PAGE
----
Many human beings are paid for their good works with ingratitude. When Zakarīā Ḳhān had the list of accusations in his hands, he did not side with Subeg Singh, whose moral value he knew well and who had worked so hard to reconcile the Muslims with the Sikhs, but turned against him and his son and ordered them to be arrested and confined in separate prison cells.
So the father and the son did not know of each other’s fate, and after some time Śāhbāz Singh, who was barely eighteen, was told that his father had been found guilty of blasphemy and executed, but that he himself could be saved by accepting Islām. When Śāhbāz Singh heard the news of his father’s death, a shiver ran through his body. His blood left his rosy cheeks, but he braided his tears into a pale band which he kept hidden from his enemies. When he was alone again, Śāhbāz Singh Jī raked his mind over his father’s dead, and when his mind gave way, the voice of the heart started telling him very quietly that his beloved father was still alive. He became calm again and regained his strength, for he knew that the voice of the heart never fails. The news of his father’s death was only a ploy to force him to accept Islām. He thanked GOD and stayed with him in prayer. On the other hand, Subeg Singh Jī had been told that his son had become a Muslim. Without hesitating, he answered:
“I cannot leave my faith.”
On July 1, 1745 Zakarīā Ḳhān died unexpectedly. He was succeeded by his son Yahiā Ḳhān, who was even more hostile towards the Sikhs. Yahiā Ḳhān had Subeg Singh and Śāhbāz Singh brought in front of him to pass judgement on them, and so father and son saw each other again. Tired and haggard, but firm in their faith, they refused to convert to Islām even when they were threatened with being tortured to death. They had accepted the inevitable a long time ago in their dungeon and had spent their time reciting sacred songs from Gurū Granth Sāhib Jī and thinking of all the martyrs who had gone this painful path before them. When Yahiā Ḳhān realized that father and son could not be won for Islām, he asked the Kāzī what would be a just punishment. The Kāzī suggested death on the wheel, which was accepted by Yahiā Ḳhān without hesitation.
Subeg Singh and Śāhbāz Singh are chained to a large wheel, back to back, head downwards. Next to them stands the wheel with the large sharp blades that are to tear them up. Again they are asked:
“Do you accept Islām?”
The executioners start turning the wheels. When the razor-sharp blades start cutting into their heads, they both scream:
Their screams are so full of pain that they set everyone’s teeth on edge. And the wind, which also hears their inhuman cries, has no voice to carry their pain upwards to heaven.
Turning the wheels with the condemned men on them so they can be mauled by the knives is hard and tiring work for the executioners. What has destroyed their song so much that they are willing to do this work and have quenched all pity within themselves? What makes them so numb and unfeeling towards their victims’ pains that they are able to carry on with their horrible actions? It is the deed of lost souls. Slowly, slowly the wheels turn. Blade by blade they cut up Subeg Singh’s and Śāhbāz Singh’s bodies. Again the Kāzī has the wheels stopped. Asks. Hopes. What for? There is no way back for the brave Sikhs. So the Kāzī has the wheels set in motion again. Unleashed pain runs through the two men’s bodies as the blades again cut into skin, flesh and bones.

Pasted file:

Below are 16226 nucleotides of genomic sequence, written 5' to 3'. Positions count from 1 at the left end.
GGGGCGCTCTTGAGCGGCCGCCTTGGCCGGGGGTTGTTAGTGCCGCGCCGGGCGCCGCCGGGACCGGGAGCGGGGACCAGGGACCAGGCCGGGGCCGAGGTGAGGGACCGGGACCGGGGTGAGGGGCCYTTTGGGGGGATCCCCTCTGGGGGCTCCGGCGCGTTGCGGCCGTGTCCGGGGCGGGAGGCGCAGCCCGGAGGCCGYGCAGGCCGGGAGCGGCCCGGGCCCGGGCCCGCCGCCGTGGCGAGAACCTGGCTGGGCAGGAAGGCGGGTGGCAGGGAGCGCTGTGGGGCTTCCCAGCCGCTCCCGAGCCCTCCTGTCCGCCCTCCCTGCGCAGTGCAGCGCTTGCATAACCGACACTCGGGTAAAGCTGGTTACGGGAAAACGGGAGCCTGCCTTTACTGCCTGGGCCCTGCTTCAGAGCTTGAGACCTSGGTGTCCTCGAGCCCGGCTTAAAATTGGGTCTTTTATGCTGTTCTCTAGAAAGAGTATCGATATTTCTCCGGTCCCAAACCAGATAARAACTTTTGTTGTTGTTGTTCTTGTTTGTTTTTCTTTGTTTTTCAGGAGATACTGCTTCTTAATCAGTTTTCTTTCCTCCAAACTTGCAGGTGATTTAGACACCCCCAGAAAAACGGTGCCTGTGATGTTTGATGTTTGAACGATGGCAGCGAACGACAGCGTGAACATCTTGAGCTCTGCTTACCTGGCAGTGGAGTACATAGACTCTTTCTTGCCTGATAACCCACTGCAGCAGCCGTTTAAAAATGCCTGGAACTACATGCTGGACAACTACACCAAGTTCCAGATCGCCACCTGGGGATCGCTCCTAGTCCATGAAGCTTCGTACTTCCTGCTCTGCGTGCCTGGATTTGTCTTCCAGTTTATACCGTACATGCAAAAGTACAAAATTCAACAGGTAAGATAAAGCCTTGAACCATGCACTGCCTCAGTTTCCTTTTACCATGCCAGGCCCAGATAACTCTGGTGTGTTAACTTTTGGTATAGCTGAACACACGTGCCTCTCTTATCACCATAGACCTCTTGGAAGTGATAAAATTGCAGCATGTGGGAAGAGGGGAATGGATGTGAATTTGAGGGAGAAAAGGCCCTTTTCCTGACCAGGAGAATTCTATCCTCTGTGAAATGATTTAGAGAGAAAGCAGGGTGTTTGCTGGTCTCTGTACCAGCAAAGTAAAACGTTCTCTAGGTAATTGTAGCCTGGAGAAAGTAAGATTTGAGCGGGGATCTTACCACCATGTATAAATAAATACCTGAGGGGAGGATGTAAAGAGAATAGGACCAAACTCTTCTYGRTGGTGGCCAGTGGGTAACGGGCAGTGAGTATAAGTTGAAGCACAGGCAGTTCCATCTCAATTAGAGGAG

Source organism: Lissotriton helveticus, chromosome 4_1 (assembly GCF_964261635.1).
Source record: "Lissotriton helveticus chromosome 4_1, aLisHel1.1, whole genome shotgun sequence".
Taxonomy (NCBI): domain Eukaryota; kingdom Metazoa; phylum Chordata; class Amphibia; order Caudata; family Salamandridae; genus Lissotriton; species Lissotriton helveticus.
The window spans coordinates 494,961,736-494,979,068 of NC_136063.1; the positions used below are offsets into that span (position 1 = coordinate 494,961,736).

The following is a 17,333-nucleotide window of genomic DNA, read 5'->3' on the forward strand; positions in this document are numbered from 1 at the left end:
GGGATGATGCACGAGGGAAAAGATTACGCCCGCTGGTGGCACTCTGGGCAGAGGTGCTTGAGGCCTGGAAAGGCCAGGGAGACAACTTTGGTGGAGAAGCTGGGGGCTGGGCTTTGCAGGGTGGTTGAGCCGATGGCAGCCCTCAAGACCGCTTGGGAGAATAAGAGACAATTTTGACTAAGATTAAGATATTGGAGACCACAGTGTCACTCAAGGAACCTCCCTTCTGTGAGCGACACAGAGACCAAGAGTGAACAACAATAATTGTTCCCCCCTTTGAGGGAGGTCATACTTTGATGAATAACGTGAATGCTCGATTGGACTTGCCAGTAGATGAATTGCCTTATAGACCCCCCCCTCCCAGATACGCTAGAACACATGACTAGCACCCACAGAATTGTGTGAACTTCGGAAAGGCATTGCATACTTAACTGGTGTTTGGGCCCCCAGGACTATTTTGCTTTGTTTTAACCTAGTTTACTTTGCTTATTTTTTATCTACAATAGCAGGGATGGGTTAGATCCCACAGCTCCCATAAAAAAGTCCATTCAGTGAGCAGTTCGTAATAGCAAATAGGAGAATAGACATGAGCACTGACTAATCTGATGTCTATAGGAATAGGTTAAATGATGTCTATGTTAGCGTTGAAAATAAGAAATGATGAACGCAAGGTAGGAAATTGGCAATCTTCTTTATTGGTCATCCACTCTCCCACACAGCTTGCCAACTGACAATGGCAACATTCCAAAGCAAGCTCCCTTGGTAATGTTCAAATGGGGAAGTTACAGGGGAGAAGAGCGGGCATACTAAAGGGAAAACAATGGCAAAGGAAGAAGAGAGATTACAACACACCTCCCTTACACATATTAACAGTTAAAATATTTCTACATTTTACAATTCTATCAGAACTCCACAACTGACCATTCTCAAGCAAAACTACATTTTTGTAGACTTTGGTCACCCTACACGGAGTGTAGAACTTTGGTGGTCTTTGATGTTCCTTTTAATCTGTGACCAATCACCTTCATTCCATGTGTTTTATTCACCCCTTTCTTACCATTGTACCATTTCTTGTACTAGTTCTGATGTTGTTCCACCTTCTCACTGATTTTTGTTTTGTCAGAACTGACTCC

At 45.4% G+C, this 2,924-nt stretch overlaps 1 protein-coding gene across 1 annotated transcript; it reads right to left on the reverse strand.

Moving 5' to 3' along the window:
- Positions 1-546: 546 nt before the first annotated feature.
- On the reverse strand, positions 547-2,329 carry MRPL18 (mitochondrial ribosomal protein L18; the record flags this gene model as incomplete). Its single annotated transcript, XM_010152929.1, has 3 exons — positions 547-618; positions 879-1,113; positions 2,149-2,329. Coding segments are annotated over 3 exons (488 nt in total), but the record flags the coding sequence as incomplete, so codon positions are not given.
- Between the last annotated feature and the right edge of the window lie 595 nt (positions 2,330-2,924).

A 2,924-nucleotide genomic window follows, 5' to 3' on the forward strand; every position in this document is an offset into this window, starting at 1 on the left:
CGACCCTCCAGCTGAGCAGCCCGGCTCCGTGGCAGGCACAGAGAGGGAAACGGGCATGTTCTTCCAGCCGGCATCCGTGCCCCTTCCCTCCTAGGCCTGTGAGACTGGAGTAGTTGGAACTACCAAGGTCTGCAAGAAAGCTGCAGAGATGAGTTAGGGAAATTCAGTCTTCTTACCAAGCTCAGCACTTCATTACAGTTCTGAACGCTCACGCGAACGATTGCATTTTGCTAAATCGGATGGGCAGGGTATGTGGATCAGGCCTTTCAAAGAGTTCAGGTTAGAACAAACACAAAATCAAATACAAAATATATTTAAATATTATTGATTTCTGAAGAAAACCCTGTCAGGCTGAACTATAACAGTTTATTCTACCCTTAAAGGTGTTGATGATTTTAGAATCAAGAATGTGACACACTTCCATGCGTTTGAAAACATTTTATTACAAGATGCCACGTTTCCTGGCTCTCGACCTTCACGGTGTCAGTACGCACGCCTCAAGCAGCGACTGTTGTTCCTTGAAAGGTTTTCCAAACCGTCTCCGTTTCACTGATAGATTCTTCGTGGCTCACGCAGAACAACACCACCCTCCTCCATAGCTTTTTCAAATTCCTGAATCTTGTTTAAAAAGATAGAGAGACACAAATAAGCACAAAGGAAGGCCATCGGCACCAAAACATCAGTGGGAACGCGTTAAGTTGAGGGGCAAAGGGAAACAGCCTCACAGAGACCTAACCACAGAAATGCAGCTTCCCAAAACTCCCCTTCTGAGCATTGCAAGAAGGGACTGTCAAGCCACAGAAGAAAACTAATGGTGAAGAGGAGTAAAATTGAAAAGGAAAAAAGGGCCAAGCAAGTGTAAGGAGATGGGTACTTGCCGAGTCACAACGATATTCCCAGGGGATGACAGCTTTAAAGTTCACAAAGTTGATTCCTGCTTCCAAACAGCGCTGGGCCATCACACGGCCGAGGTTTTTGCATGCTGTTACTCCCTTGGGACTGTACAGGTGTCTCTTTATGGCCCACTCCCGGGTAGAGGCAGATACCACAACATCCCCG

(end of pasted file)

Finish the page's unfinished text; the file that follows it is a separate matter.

Minutes turn to hours during which their innocent blood runs into the bottomless bowl of eternity.
“AKĀL! AKĀL!” the silent gawking crowd, whose faces remain unmoved as if of stone, hears them scream. Here and there a tear rolls and is wiped away quickly, furtively. The eyes of the lord of darkness are everywhere, and showing pity may mean one’s own death.
An inward scream, a plead that only HE hears:
„ VĀHIGURŪ JĪ! Will it never stop? O YOU my GOD! Have mercy! this pain…it…is…a…wheel of fire.”
Again and again the wheel’s blades cut into wounded flesh. Somewhere, behind walls, mothers are crying. Maybe also the judges’ and executioners’ mothers cry about having given birth to such monsters.
A final agony runs through Subeg Singh Jī’s and Śāhbāz Singh Jī’s maimed bodies, a spasmodic rattling breath, a final scream, already dying away:
It is over. The condemned men’s souls float above the place of horror. Pain, blood and the stench of death have ceased to be. Suddenly there is a light, brighter and more golden than the sails of the heavenly sun bark. HIS light! It is HIS light that enfolds father and son, dries their tears with infinite gentleness and heals all their wounds. The indescribable light, the redeeming light becomes one with Subeg Singh Jī and Śāhbāz Singh Jī and carries them into the midst of VĀHIGURŪ JĪ’s loving heart.
The atrocious execution that made Bhāī Subeg Singh Jī and Bhāī Śāhbāz Singh go down as Śahīds in the history of the Sikhs took place on March 10, 1746. The news of the execution spread like wildfire, and many Sikhs left their hiding-places, taking their arms with them, and in their rage entered Lāhaur to retaliate upon the rulers. Then they retreated again. They were unable to catch Divān Lakhpat Rāe, who had told influential Hindus who had asked him for mercy for the innocent Sikhs:
“Even if GOD himself came and wanted to forbid me, I would not stop.”
There can hardly be greater blasphemy against one’s own GOD. GOD, and also one’s own GOD, does not approve of shedding the innocents’ blood.
“Vengeance is mine”, GOD says.